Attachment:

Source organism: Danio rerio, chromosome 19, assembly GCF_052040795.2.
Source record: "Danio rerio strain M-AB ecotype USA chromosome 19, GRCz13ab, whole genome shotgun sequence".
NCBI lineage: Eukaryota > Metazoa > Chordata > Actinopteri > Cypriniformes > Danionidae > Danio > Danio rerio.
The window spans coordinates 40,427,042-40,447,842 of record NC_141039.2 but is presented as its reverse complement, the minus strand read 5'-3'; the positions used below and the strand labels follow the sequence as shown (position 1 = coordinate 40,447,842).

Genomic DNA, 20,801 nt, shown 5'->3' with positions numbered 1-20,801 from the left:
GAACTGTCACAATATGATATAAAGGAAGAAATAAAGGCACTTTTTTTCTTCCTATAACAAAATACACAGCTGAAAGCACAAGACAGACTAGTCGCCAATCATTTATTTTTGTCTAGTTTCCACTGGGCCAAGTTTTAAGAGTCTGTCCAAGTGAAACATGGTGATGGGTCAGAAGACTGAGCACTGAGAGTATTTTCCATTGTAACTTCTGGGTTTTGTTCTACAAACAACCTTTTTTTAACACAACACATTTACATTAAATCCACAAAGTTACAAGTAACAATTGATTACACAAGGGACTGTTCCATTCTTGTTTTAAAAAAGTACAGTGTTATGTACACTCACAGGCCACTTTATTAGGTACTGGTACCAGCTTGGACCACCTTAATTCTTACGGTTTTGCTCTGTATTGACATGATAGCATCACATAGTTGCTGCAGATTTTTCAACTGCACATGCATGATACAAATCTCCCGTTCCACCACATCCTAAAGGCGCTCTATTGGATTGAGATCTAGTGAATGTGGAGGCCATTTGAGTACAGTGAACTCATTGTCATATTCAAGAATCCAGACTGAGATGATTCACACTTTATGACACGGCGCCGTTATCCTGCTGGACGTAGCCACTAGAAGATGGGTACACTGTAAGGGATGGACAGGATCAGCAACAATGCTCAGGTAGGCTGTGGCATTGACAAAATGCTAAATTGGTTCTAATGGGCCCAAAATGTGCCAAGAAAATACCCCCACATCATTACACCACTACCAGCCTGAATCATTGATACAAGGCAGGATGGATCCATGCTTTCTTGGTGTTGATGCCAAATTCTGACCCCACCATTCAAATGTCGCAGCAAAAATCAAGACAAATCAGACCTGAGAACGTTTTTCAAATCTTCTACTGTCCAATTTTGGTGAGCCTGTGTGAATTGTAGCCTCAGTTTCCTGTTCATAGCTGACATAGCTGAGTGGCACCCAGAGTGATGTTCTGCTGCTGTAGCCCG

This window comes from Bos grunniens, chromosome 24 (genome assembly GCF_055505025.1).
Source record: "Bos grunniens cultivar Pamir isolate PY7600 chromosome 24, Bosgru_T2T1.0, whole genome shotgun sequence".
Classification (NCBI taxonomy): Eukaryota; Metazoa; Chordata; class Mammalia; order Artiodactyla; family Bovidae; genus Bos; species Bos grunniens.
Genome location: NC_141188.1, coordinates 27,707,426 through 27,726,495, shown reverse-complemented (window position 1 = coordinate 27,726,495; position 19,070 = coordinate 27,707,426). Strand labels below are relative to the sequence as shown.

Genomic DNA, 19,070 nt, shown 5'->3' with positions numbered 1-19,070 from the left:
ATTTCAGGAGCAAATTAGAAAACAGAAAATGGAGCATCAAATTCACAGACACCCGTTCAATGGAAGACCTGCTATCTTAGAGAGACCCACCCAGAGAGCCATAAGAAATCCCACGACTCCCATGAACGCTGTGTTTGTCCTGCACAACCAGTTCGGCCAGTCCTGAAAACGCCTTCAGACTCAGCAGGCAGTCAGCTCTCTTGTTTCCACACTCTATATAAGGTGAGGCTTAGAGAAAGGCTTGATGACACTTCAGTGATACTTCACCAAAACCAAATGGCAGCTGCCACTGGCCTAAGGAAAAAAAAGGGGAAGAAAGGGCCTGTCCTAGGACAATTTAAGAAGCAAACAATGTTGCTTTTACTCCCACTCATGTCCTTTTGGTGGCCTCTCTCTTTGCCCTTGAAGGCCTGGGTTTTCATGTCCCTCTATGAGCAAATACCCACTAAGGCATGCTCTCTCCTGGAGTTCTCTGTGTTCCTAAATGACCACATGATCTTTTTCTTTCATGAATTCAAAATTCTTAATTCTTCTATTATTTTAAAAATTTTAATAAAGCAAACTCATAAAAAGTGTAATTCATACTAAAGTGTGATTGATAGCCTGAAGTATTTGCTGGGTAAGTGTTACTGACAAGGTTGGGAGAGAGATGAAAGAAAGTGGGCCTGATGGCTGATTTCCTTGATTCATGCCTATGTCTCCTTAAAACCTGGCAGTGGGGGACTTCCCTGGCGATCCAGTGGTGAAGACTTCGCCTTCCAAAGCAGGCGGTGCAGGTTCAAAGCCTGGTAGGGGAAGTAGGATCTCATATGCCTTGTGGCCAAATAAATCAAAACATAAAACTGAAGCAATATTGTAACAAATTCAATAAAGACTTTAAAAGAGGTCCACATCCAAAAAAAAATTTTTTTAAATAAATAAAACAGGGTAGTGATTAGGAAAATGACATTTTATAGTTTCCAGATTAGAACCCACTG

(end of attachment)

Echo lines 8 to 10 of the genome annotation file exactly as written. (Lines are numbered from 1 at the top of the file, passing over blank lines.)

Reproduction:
Source record: "Bos grunniens cultivar Pamir isolate PY7600 chromosome 24, Bosgru_T2T1.0, whole genome shotgun sequence".
Classification (NCBI taxonomy): Eukaryota; Metazoa; Chordata; class Mammalia; order Artiodactyla; family Bovidae; genus Bos; species Bos grunniens.
Genome location: NC_141188.1, coordinates 27,707,426 through 27,726,495, shown reverse-complemented (window position 1 = coordinate 27,726,495; position 19,070 = coordinate 27,707,426). Strand labels below are relative to the sequence as shown.